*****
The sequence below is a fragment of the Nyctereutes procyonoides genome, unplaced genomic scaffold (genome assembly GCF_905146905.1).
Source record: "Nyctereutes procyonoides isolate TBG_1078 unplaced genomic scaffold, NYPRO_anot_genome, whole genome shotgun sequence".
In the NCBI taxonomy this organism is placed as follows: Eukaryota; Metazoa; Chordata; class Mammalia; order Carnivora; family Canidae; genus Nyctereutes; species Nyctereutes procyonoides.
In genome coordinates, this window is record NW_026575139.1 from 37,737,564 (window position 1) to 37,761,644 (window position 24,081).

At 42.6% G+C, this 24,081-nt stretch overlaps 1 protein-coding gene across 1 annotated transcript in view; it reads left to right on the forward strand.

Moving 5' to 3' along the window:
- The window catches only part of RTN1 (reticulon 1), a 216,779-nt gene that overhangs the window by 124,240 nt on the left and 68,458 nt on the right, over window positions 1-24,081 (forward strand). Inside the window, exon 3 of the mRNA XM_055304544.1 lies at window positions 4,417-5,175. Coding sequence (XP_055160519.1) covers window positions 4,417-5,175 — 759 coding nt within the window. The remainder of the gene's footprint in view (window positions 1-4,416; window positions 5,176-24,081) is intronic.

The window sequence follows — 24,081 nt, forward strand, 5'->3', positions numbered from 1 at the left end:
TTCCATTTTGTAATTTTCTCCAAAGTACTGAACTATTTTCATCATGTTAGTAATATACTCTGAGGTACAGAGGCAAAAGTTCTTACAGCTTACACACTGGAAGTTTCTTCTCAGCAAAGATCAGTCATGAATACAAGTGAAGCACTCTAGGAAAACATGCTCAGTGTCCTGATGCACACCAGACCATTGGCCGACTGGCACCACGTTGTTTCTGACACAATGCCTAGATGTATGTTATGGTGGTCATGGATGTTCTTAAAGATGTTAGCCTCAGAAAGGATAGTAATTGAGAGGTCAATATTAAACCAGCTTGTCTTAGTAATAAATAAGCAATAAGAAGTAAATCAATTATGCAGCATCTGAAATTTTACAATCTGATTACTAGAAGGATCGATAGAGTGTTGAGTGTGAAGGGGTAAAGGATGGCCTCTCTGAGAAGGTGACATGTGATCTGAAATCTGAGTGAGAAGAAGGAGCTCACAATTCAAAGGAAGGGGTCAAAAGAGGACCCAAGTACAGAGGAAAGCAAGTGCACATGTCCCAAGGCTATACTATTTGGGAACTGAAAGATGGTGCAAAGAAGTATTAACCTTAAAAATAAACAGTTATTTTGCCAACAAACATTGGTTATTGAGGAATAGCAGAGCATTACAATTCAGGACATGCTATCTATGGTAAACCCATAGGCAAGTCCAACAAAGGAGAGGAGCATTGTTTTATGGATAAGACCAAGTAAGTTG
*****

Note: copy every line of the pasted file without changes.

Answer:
The sequence below is a fragment of the Nyctereutes procyonoides genome, unplaced genomic scaffold (genome assembly GCF_905146905.1).
Source record: "Nyctereutes procyonoides isolate TBG_1078 unplaced genomic scaffold, NYPRO_anot_genome, whole genome shotgun sequence".
In the NCBI taxonomy this organism is placed as follows: Eukaryota; Metazoa; Chordata; class Mammalia; order Carnivora; family Canidae; genus Nyctereutes; species Nyctereutes procyonoides.
In genome coordinates, this window is record NW_026575139.1 from 37,737,564 (window position 1) to 37,761,644 (window position 24,081).

At 42.6% G+C, this 24,081-nt stretch overlaps 1 protein-coding gene across 1 annotated transcript in view; it reads left to right on the forward strand.

Moving 5' to 3' along the window:
- The window catches only part of RTN1 (reticulon 1), a 216,779-nt gene that overhangs the window by 124,240 nt on the left and 68,458 nt on the right, over window positions 1-24,081 (forward strand). Inside the window, exon 3 of the mRNA XM_055304544.1 lies at window positions 4,417-5,175. Coding sequence (XP_055160519.1) covers window positions 4,417-5,175 — 759 coding nt within the window. The remainder of the gene's footprint in view (window positions 1-4,416; window positions 5,176-24,081) is intronic.

The window sequence follows — 24,081 nt, forward strand, 5'->3', positions numbered from 1 at the left end:
TTCCATTTTGTAATTTTCTCCAAAGTACTGAACTATTTTCATCATGTTAGTAATATACTCTGAGGTACAGAGGCAAAAGTTCTTACAGCTTACACACTGGAAGTTTCTTCTCAGCAAAGATCAGTCATGAATACAAGTGAAGCACTCTAGGAAAACATGCTCAGTGTCCTGATGCACACCAGACCATTGGCCGACTGGCACCACGTTGTTTCTGACACAATGCCTAGATGTATGTTATGGTGGTCATGGATGTTCTTAAAGATGTTAGCCTCAGAAAGGATAGTAATTGAGAGGTCAATATTAAACCAGCTTGTCTTAGTAATAAATAAGCAATAAGAAGTAAATCAATTATGCAGCATCTGAAATTTTACAATCTGATTACTAGAAGGATCGATAGAGTGTTGAGTGTGAAGGGGTAAAGGATGGCCTCTCTGAGAAGGTGACATGTGATCTGAAATCTGAGTGAGAAGAAGGAGCTCACAATTCAAAGGAAGGGGTCAAAAGAGGACCCAAGTACAGAGGAAAGCAAGTGCACATGTCCCAAGGCTATACTATTTGGGAACTGAAAGATGGTGCAAAGAAGTATTAACCTTAAAAATAAACAGTTATTTTGCCAACAAACATTGGTTATTGAGGAATAGCAGAGCATTACAATTCAGGACATGCTATCTATGGTAAACCCATAGGCAAGTCCAACAAAGGAGAGGAGCATTGTTTTATGGATAAGACCAAGTAAGTTG